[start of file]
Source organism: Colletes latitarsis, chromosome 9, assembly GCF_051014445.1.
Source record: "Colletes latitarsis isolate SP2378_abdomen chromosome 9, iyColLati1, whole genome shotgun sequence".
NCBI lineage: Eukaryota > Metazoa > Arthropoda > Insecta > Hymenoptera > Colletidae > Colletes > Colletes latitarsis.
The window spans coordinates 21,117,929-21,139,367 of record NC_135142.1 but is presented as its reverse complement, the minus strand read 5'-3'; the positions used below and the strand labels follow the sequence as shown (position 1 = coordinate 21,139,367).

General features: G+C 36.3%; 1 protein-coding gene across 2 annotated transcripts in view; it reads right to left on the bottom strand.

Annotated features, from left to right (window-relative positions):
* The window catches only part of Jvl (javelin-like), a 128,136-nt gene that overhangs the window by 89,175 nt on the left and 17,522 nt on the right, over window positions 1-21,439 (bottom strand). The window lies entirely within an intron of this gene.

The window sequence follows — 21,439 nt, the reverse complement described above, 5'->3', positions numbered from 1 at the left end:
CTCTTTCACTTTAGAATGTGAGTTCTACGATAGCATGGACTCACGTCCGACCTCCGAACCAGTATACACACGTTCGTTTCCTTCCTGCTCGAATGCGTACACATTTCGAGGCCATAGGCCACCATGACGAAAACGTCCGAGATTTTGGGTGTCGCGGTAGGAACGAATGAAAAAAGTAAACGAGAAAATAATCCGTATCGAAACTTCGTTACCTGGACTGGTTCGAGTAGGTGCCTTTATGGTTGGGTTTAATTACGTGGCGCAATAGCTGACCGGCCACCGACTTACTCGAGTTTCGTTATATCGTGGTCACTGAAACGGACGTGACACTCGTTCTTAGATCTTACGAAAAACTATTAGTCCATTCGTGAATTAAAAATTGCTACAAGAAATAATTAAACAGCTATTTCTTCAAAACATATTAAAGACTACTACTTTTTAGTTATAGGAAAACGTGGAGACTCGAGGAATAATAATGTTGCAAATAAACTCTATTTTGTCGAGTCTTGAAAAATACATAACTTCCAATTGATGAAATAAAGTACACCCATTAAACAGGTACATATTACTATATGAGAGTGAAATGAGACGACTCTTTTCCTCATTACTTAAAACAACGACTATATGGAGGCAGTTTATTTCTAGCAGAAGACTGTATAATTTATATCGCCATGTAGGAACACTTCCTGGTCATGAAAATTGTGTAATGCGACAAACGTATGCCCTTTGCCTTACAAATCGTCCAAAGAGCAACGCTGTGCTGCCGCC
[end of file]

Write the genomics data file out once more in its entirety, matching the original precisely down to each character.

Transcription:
Source organism: Colletes latitarsis, chromosome 9, assembly GCF_051014445.1.
Source record: "Colletes latitarsis isolate SP2378_abdomen chromosome 9, iyColLati1, whole genome shotgun sequence".
NCBI lineage: Eukaryota > Metazoa > Arthropoda > Insecta > Hymenoptera > Colletidae > Colletes > Colletes latitarsis.
The window spans coordinates 21,117,929-21,139,367 of record NC_135142.1 but is presented as its reverse complement, the minus strand read 5'-3'; the positions used below and the strand labels follow the sequence as shown (position 1 = coordinate 21,139,367).

General features: G+C 36.3%; 1 protein-coding gene across 2 annotated transcripts in view; it reads right to left on the bottom strand.

Annotated features, from left to right (window-relative positions):
* The window catches only part of Jvl (javelin-like), a 128,136-nt gene that overhangs the window by 89,175 nt on the left and 17,522 nt on the right, over window positions 1-21,439 (bottom strand). The window lies entirely within an intron of this gene.

The window sequence follows — 21,439 nt, the reverse complement described above, 5'->3', positions numbered from 1 at the left end:
CTCTTTCACTTTAGAATGTGAGTTCTACGATAGCATGGACTCACGTCCGACCTCCGAACCAGTATACACACGTTCGTTTCCTTCCTGCTCGAATGCGTACACATTTCGAGGCCATAGGCCACCATGACGAAAACGTCCGAGATTTTGGGTGTCGCGGTAGGAACGAATGAAAAAAGTAAACGAGAAAATAATCCGTATCGAAACTTCGTTACCTGGACTGGTTCGAGTAGGTGCCTTTATGGTTGGGTTTAATTACGTGGCGCAATAGCTGACCGGCCACCGACTTACTCGAGTTTCGTTATATCGTGGTCACTGAAACGGACGTGACACTCGTTCTTAGATCTTACGAAAAACTATTAGTCCATTCGTGAATTAAAAATTGCTACAAGAAATAATTAAACAGCTATTTCTTCAAAACATATTAAAGACTACTACTTTTTAGTTATAGGAAAACGTGGAGACTCGAGGAATAATAATGTTGCAAATAAACTCTATTTTGTCGAGTCTTGAAAAATACATAACTTCCAATTGATGAAATAAAGTACACCCATTAAACAGGTACATATTACTATATGAGAGTGAAATGAGACGACTCTTTTCCTCATTACTTAAAACAACGACTATATGGAGGCAGTTTATTTCTAGCAGAAGACTGTATAATTTATATCGCCATGTAGGAACACTTCCTGGTCATGAAAATTGTGTAATGCGACAAACGTATGCCCTTTGCCTTACAAATCGTCCAAAGAGCAACGCTGTGCTGCCGCC